Fourteen years ago, while in my senior year at the law school (USC- Cebu), I submitted a short essay for the law school’s ‘annual’ book, containing photos and thoughts of the graduates. My submission was published, and, for no special reason I thought of sharing it here in this column. Rereading the essay brought back memories of those halcyon days. I also realized not much has changed in my views; in fact, the essay seemed to presage the professional and academic career I would be treading today. For example, it talks about Kiribati, a nation I hardly knew then. Now, one of Kiribati’s islands –Banaba- is the focus of my PhD research relative to the global phenomenon of climate change potentially triggering environmental migrants. The story’s moral would be: pay attention to what you do today as this may point to what you will become hence. Here’s the piece, enjoy:
Laws and institutions according to Dick’s toasts, speeches and responses are like clocks. They must be wound up and set to true time. Three years from now, and this is a generous estimate, all the good-looking boys and girls in this album are lawyers in jusi barongs and samsonite portfolios. What will inhabit their minds? Laws for sure. Philippine laws, and perhaps, international law. But would they go beyond international law towards an emerging cosmopolitan or world-embracing law? Would the new lawyers be interested in the legal implications of, say, the legal and supranational collaborations that set to flight the Ariane from Kourou, French Guiana? What about the possibility of having to come up with an Asian parliament in the near future; or, the unspectacular birth of Dominica, Vanuatu, Kiribati and other small island nations? Are these isolated events, or would they be part of a wider web of purpose, a larger scheme of things. Would any one from our class care?
If none among our class ’87 cares, and I hope we are not representative, then we are less perceptive than the would-be historians in History-major class ’87. Historians love to see themselves in a larger setting, a sort of cosmic time-table or clock where mankind’s written history is but a wee second in the turning wheels of evolution. For them tomorrow is a sequel to that giant movie that can be more or less plotted based on moving trends of activity. The ASEAN is more than an association of Asian countries but a stepping stone, a dry run to a much larger confederation.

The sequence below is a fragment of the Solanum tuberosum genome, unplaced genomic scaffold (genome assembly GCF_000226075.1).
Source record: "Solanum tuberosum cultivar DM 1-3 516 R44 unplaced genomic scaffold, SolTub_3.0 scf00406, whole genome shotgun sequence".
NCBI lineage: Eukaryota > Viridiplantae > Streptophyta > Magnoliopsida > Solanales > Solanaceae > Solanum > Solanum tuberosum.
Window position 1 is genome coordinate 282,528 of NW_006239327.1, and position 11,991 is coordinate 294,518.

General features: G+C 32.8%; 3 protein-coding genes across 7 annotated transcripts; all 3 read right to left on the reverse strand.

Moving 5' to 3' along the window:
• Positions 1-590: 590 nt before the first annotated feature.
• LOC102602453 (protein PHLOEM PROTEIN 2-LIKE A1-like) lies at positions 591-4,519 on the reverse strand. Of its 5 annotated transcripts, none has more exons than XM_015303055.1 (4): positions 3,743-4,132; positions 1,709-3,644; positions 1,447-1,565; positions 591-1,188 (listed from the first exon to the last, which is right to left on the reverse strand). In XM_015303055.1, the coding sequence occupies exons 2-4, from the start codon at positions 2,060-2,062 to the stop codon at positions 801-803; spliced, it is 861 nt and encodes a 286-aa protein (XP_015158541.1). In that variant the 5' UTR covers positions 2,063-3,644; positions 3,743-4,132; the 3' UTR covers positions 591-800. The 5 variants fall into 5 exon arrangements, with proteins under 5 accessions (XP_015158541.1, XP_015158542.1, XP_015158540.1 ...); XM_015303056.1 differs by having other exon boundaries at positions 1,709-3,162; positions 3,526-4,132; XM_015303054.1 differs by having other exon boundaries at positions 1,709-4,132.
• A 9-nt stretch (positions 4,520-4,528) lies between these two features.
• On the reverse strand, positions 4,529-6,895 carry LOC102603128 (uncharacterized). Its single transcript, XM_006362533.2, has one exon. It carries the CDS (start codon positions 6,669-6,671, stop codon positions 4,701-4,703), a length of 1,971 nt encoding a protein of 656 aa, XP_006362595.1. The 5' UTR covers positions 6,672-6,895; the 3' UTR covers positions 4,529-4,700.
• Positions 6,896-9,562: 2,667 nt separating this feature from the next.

There was one international gathering held in Manila in 1977 called the Manila World Peace through Law Conference. It was the 8th conference of its kind – the first being in Athens in 1963. These conferences have ‘Demonstration Trials’ where Chief Justices of nations representing diverse governmental systems will hear arguments on not-usually thought of legal subjects as ownership of seabed riches or liability for damages caused by spaceship crashes. The justices are made to hand down decisions. Indeed, such fora of judges and lawyers recognize that gaps do exist in the laws on international cooperation and that they must be filled. The ‘tools’ suggested range from steps towards greater reliance on the International Court of Justice, the enactment of new treaties addressing volatile political issues, to the idealistic ‘adjustment’ of national laws to conform to one global legal framework.
According to Isaac Asimov, the concept of national boundaries will become more and more ridiculous. And it is now ridiculous enough already. What with the worldwide shift to computerization, communication and high-technology forged on a personal level. These lightning speed gadgets of communication and information respect no boundaries, creating transnational relationships and transactions, as well as multi-state problems. Yet, existing laws are still modelled after a worn out, State-centered paradigm invented in year 1648 at the Treaty of Westphalia! If anything, new paradigms –and institutions- need to be developed, one that’s more inclusive, cosmopolitan and responsive to the supranational nature of the issues addressed to in these times.
The pooling together of trained legal minds such as the conference in Manila is a step in the right direction. It can also signal that the time is ripe for the discordant laws of various countries to be assessed and reconsidered so they may be tuned in with the times. No nation can escape the fact that all are becoming interdependent parts of a single global system. There would be no turning back.
I am wrong then to hint that lawyers do not always bother about the wider applications of law. With the albeit slow awakening of that flick of international patriotism, lawyers including those among Class ’87 of USC Law, may present brilliant showing. If historians plot the past to forecast future trends it is on the lawyer’s shoulder that these trends are concretely marked out and refined.
Key: University of San Carlos, USC Law, Lawyers, Filipino lawyers